Archive | May, 2015

Bearded Theory Festival, Catton Park, Derbyshire (May 21-24, 2015)

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Bearded Theory Festival, Catton Park, Derbyshire (May 21-24, 2015)

Posted on 29 May 2015 by John Haylock

For me the Bearded Theory marks the start of the UK music festival season. This Derbyshire based event never fails to provide anything less than fun, frolics and lashings of anarchic rock ‘n’ roll, with a large helping of pirate based costumery on the side this year.

Indeed at times the site resembled a Pirates of the Caribbean theme park, but with added jazz cigarettes and stuffed parrots.

The Beat's Rankin Roger

The Beat’s Rankin Roger

Here is a snapshot of the final day of the event to give you a flavour of what it offers, in which I saw Ranking Roger from The Beat on a battery powered monocycle, The Buzzcocks become the Steve Diggle guitar experience, and James’s Tim Booth prove he can still dance like a man possessed.

I also discovered a tremendous band called Skeewiff, who did a cover of ‘It’s Obvious’ by The Au pairs ( that doesn’t happen alot) and saw The Beat doing a fitting tribute to The Clash with a crowd pleasing Rock the Casbah.

James

James

I bought a shirt for a tenner and it still hasn’t fell apart and also met The Buzzcocks’s Pete Shelley, who told me he wrote his excellent solo single Homo Sapien in 1974, seven years  before it was released.

Also backstage we saw an ironing board, met Misty in Roots, who only have one original member left from back in the ‘Live at the Counter Eurovision’ era.

The Disco Shed disappointingly didn’t have any Quo but I did discover that Trans Global Underground are still going and that New Model Army are not really an army.

Steve Diggle of The Buzzcocks

Steve Diggle of The Buzzcocks

Neonfiller.com photographer Arthur left his car window open for the whole day and no one nicked anything.

Elsewhere, I lost my heart to ‘Angie’ from Devon, my fake beard kept falling off and I’m all fired up for the coming festivals, where Patti Smith, Public Service Broadcasting, Television, Grace Jones and The Specials will be amongst the acts I hope to see. Yep, 2015 is gonna be a good one, I can feel it in my (skull and cross) bones. Groan.

Words by John Haylock, pictures by Arthur Hughes.

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Alabama Shakes – Sound and Color

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Alabama Shakes – Sound and Color

Posted on 27 May 2015 by Sarah Robertson

There’s nothing more exciting than a band whose second album is even more brilliant than its first. What on earth will the Alabama Shakes do next?

This timeless soulful masterpiece pulses with catchy melodies, ecstatic rhythms and a range of tracks that could provide the backdrop to a cult road trip film.

alabamashakes

Skipping past the slightly more average opening track that the Shakes have puzzlingly named their magnum opus after, the album opens up with a run of tunes that could all be hits.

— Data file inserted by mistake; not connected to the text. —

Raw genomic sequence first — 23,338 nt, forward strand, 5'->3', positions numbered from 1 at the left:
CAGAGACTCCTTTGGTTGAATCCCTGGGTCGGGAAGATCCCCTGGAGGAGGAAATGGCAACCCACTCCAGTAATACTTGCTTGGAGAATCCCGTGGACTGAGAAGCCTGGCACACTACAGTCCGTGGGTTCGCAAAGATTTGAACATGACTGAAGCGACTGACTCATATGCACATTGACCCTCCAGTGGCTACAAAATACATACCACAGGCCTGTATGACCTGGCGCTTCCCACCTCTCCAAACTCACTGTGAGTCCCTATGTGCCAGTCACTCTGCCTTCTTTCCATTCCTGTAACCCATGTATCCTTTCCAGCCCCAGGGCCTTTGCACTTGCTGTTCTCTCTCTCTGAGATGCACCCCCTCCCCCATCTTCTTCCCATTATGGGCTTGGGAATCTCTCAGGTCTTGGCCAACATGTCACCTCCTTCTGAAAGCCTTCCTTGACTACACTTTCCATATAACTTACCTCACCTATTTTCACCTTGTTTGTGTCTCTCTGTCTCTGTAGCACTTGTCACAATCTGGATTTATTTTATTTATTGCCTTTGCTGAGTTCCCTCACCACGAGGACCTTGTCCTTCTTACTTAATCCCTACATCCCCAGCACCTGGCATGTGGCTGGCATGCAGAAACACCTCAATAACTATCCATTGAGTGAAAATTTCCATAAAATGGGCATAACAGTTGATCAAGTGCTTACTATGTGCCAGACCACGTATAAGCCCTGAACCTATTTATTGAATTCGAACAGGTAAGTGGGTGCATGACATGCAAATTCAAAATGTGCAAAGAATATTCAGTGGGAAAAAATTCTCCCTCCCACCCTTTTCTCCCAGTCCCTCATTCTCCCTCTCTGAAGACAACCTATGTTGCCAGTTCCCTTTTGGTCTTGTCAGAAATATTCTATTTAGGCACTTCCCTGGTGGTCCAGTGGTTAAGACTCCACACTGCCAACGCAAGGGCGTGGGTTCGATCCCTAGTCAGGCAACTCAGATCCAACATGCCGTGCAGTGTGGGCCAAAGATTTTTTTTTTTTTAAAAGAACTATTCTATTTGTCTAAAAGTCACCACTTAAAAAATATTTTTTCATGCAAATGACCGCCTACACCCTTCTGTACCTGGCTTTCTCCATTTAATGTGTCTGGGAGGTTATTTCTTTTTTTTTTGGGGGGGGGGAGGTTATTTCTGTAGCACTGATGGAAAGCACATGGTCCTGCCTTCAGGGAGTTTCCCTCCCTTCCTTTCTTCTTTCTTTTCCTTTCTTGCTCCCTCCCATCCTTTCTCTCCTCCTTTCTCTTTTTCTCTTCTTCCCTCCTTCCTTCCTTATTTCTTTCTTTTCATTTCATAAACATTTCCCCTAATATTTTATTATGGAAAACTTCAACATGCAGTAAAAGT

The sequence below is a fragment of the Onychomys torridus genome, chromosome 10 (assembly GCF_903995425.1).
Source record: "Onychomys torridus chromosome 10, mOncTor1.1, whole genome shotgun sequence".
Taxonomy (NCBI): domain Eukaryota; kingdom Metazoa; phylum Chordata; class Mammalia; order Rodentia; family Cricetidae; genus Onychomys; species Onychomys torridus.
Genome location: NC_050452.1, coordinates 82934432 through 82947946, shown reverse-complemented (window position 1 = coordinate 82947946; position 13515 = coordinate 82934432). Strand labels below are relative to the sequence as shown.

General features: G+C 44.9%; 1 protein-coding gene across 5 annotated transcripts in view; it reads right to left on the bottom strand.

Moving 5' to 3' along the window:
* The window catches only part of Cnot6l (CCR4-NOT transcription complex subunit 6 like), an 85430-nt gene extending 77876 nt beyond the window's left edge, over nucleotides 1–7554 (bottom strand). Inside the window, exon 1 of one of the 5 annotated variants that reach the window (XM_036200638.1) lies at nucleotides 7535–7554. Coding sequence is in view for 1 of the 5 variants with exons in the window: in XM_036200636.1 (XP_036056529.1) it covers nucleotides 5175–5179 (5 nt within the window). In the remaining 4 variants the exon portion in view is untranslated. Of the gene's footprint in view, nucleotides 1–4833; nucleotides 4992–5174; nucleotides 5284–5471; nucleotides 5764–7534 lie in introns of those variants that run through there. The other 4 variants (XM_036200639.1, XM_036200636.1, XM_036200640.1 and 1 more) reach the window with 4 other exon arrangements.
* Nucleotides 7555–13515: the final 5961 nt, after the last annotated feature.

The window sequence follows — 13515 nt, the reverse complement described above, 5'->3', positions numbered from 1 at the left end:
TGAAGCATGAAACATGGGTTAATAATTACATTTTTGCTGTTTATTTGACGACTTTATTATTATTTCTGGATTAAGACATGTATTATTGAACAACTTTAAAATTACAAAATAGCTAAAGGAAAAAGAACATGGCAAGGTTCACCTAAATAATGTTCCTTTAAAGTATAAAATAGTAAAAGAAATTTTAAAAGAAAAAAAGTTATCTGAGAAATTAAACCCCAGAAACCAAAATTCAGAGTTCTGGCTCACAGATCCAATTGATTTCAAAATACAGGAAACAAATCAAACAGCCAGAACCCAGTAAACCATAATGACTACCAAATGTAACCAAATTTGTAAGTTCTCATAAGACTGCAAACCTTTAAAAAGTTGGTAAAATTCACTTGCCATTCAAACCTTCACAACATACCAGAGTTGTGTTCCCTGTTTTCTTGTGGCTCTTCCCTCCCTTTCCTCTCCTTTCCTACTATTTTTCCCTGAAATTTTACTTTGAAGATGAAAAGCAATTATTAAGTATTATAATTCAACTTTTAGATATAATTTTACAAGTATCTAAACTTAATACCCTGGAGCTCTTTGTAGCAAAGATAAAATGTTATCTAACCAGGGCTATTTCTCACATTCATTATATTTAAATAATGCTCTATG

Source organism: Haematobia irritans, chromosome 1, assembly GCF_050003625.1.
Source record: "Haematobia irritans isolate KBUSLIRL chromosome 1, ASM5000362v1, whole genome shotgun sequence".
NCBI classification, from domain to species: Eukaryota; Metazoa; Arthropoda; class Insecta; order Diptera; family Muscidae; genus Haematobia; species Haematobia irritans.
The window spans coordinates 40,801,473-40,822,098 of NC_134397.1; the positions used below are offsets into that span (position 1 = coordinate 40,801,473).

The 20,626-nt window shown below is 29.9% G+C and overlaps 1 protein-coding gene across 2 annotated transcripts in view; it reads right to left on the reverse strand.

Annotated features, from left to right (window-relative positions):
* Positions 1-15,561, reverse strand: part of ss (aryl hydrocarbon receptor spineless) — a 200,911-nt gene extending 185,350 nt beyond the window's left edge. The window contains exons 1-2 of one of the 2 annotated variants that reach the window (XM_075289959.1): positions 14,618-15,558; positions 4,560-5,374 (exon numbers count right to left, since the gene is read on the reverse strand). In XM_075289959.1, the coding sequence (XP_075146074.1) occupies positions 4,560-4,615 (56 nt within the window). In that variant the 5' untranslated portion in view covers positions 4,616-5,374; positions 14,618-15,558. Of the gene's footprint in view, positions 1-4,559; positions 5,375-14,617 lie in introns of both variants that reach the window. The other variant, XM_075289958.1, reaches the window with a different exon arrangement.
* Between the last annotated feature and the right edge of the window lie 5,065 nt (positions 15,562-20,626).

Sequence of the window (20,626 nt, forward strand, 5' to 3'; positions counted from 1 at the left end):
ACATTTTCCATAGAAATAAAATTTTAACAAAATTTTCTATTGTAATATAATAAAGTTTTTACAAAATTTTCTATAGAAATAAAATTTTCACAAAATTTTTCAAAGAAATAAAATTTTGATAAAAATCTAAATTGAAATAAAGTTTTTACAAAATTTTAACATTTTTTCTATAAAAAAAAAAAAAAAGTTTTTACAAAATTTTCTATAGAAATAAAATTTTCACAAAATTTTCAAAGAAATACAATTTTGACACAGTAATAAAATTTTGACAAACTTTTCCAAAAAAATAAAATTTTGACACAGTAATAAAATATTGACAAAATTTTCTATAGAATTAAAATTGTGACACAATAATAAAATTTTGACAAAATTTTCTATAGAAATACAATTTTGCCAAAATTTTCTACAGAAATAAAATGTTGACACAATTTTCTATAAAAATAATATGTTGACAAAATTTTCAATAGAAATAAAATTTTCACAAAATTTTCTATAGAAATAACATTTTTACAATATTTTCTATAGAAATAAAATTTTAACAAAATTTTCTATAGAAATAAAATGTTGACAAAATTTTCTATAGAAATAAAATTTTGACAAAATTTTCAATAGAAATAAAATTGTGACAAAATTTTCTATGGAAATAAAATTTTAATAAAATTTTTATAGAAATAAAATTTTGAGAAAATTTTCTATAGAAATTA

Brittany Howard quickly reminds anyone who has forgotten how well she can sing with the beautiful second track Don’t wanna fight, effortlessly reaching those top notes as well as being the brains behind the guitar.

The third track Dunes is the ultimate example of clever writing, showing us how powerful simple can be. The slow melodic start is transformed at the chorus with Howard’s strong guitar laying the background as she asks the listener, ‘Am I losing it?’.

The next track Future People shares first position for best tune with two others tracks, Gimmie all your love and Shoegazing and I can’t think of any other album that has done this to me since I discovered Led Zeppelin.

Future People is around three minutes of pure bliss. We’re brought into it by a light guitar riff but a heavy layer of bass takes us to a space more akin to dance music before we’re flung swiftly back into grunge. I don’t know if I want to headbang like a banshee or jump up and down.

Gimmie All Your Love is just intense drama all the way through. Great use of pauses and explosions of sound with Ms Howard belting out her lyrics in an uber cool American accent. The instrumental finale will blow you away. This is unique writing at its absolute best.

We steer into a more reflective acoustic area next before a brief trip to the world of punk in The Greatest, which sounds like it was great fun to write/sing/play. Some definite Lou Reed influences here.

The track Shoegaze is happiness personified. It makes me imagine I’m driving a huge Cadillac down the West Coast of America in the blazing sunshine with the world at my feet. If you to listen to this track without having the same vision I will eat all of my three hats.

The shakes are ultimately still the sounds of the soulful sixties crossed with rock and roll but the range of styles in this album shows how incredibly dynamic they are, how diverse their writing is. And how god damn skilled they are at it. There’s so much packed into this album, the more you listen to it the more detail you find.

I can’t help but wonder if Jack White hadn’t publically endorsed them, would they still be famous? I can only conclude that they may not have risen so quickly but with talent like this, it would only have been a matter of time.